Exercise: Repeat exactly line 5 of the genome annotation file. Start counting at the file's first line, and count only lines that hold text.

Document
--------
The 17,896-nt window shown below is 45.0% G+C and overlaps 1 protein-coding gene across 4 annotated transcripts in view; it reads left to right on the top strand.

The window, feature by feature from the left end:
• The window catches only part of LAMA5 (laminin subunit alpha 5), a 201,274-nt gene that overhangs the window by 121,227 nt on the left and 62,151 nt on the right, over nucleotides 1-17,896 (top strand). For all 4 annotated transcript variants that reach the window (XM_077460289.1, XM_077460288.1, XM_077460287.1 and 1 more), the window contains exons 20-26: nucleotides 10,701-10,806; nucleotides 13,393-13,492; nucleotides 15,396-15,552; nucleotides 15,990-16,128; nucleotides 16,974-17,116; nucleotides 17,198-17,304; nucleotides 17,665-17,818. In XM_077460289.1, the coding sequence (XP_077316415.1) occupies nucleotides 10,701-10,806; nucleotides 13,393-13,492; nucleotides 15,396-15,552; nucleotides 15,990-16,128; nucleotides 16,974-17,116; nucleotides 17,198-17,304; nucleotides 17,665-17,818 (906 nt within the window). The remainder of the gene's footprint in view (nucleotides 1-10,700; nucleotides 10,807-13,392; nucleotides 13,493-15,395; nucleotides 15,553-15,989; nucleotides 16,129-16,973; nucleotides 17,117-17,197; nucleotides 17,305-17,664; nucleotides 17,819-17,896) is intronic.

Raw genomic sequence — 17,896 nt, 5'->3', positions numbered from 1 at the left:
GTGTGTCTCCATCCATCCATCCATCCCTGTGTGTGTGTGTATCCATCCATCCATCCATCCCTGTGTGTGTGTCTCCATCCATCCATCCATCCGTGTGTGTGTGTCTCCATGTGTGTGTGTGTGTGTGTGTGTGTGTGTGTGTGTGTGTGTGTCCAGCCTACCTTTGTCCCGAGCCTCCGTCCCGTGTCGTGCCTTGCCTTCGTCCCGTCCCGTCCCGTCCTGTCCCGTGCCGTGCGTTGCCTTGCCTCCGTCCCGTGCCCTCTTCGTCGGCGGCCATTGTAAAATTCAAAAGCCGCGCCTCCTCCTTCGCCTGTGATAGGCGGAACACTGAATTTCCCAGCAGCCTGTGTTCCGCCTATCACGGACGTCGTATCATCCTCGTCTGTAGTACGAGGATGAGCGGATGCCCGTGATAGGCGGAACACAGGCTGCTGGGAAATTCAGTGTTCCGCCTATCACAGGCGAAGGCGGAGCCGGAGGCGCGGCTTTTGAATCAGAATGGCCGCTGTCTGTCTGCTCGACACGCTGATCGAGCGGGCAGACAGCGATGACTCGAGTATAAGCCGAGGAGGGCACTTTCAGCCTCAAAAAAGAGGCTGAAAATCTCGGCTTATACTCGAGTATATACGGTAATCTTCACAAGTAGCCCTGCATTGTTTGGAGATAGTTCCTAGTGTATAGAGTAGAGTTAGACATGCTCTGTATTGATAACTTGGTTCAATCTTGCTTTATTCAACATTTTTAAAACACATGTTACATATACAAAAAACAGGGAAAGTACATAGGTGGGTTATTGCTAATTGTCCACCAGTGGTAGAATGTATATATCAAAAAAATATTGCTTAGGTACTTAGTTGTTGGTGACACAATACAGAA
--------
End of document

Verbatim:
GTGTGTCTCCATCCATCCATCCATCCCTGTGTGTGTGTGTATCCATCCATCCATCCATCCCTGTGTGTGTGTCTCCATCCATCCATCCATCCGTGTGTGTGTGTCTCCATGTGTGTGTGTGTGTGTGTGTGTGTGTGTGTGTGTGTGTGTGTCCAGCCTACCTTTGTCCCGAGCCTCCGTCCCGTGTCGTGCCTTGCCTTCGTCCCGTCCCGTCCCGTCCTGTCCCGTGCCGTGCGTTGCCTTGCCTCCGTCCCGTGCCCTCTTCGTCGGCGGCCATTGTAAAATTCAAAAGCCGCGCCTCCTCCTTCGCCTGTGATAGGCGGAACACTGAATTTCCCAGCAGCCTGTGTTCCGCCTATCACGGACGTCGTATCATCCTCGTCTGTAGTACGAGGATGAGCGGATGCCCGTGATAGGCGGAACACAGGCTGCTGGGAAATTCAGTGTTCCGCCTATCACAGGCGAAGGCGGAGCCGGAGGCGCGGCTTTTGAATCAGAATGGCCGCTGTCTGTCTGCTCGACACGCTGATCGAGCGGGCAGACAGCGATGACTCGAGTATAAGCCGAGGAGGGCACTTTCAGCCTCAAAAAAGAGGCTGAAAATCTCGGCTTATACTCGAGTATATACGGTAATCTTCACAAGTAGCCCTGCATTGTTTGGAGATAGTTCCTAGTGTATAGAGTAGAGTTAGACATGCTCTGTATTGATAACTTGGTTCAATCTTGCTTTATTCAACATTTTTAAAACACATGTTACATATACAAAAAACAGGGAAAGTACATAGGTGGGTTATTGCTAATTGTCCACCAGTGGTAGAATGTATATATCAAAAAAATATTGCTTAGGTACTTAGTTGTTGGTGACACAATACAGAA